Pine64’s $199 PinePhone Linux smartphone comes with a physical kill switch in the back to turn off the camera, Wi-Fi, microphone, headphone, and Bluetooth transmitters
Ever since Pine64 launched the PinePhone Linux smartphones, it has been a subject of debates, arguments, and counter-arguments. Some find the PinePhone Linux smartphone an experiment worth trying out while others critique its hardware which is closer to a budget Android smartphone. However, we have to handover to the Pine64 engineers for tackling privacy-related issues first hand.
Ever since Apple issued an advisory to MacBook users not to tape their webcam, many users have been demanding a physical kill switch to stop webcam/microphone/Wi-Fi/GPS being hacked or abused. The Pine64’s PinePhone smartphone comes with a neat physical kill switch to turn those on/off. Under the back cover of PinePhone users can find an array of kill switches that can be used to physically toggle the camera, Wi-Fi, microphone, and GPS transmitters on or off.
The neatly arranged stack of switches situated in the rear of the PinePhone lets you shut down the modem, Wi-Fi, Bluetooth, microphone, rear camera, front camera, and headphone with a small screwdriver.
Specifications of Pine64’s PinePhone:
The PinePhone comes with a 5.95-inch 1440×720 18:9 HD IPS capacitive touchscreen with 16M colors and runs on Allwinner A64 (quad-core ARM Cortex A53, Mali 400 GPU) chipset. Many expected a better chip but then you are paying $200 for this smartphone. The PinePhone runs on 3GB RAM and has 32GB internal memory(eMMC) which can be extended up to 2TB via a microSD card. The PinePhone has a 5MP rear shooter with LED flash and a 2MP front camera for selfies.
For connectivity, the PinePhomes LTE, Wi-Fi 802.11 b/g/n, Bluetooth 4.0, and GPS. It also features other extras like Accelerometer, Gyro sensor, Proximity sensor, Ambient light sensor, Compass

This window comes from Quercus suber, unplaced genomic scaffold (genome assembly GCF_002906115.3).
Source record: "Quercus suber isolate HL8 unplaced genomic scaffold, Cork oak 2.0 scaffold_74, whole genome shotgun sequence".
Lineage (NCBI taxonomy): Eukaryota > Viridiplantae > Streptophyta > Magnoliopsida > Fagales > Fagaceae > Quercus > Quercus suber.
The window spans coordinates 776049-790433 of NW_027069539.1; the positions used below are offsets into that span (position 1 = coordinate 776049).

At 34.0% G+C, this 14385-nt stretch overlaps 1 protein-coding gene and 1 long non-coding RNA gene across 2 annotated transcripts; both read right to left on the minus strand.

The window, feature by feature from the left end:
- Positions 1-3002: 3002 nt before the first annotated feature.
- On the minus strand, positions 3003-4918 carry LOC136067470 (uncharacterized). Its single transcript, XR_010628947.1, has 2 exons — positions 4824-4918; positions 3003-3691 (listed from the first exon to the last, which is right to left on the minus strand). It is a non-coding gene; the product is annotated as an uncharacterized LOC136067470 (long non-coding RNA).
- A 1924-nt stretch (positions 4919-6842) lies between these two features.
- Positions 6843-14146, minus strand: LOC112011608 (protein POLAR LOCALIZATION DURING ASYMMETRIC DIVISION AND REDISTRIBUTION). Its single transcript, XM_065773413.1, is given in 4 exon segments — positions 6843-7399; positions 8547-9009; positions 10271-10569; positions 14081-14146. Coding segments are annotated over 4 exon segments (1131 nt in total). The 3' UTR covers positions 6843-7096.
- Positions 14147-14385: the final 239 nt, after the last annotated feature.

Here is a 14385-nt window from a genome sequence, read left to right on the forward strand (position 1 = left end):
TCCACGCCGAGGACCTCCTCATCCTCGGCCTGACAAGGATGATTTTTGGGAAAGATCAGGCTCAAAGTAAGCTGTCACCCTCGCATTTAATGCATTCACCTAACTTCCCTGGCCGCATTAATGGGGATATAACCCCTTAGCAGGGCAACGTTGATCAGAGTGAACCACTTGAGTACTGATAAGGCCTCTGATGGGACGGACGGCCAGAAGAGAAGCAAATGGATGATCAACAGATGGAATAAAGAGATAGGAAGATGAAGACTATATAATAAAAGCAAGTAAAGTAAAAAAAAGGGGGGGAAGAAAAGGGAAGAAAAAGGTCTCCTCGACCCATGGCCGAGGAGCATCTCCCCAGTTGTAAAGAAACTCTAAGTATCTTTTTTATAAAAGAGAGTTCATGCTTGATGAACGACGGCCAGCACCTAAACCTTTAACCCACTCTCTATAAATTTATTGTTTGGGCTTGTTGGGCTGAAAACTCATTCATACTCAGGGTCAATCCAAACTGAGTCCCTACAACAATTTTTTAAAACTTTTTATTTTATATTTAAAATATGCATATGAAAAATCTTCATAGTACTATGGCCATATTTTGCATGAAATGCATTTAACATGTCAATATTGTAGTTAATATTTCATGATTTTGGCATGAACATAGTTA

The PinePhone comes with a removable 2,800mAh battery which is similar to the Samsung J7 battery. Unlike nano-SIM in the current lot of Android smartphones, PinePhone comes with a micro-SIM and has Type-C USB port for charging and data transfer.
The $199 PinePhone runs on PostmarketOS Linux distro and comes with a convergence package consisting of a compatible USB-C docking bar capable of charging, digital video output, dual USB 2.0 type-A host ports for peripherals (such as keyboard and mouse) and fast Ethernet.
You can place an order for the limited edition PinePhone Community Edition: PostmarketOS with Convergence Package bundle for $200. Or you can just order the phone itself for $150 which comes with 2GB RAM and 16GB internal memory. The Linux smartphone maker has promised deliveries by end of August 2020.
The $199 PinePhone “Community Edition: PostmarketOS With Convergence Package” does have a bit mid-range specs especially the 3GB RAM/32GB internal memory and the 5MP/2MP cameras but I did buy the PinePhone just for the physical kill switches to turn off the peripherals. If this physical security feature becomes popular we could one day be having it on flagship Android smartphones.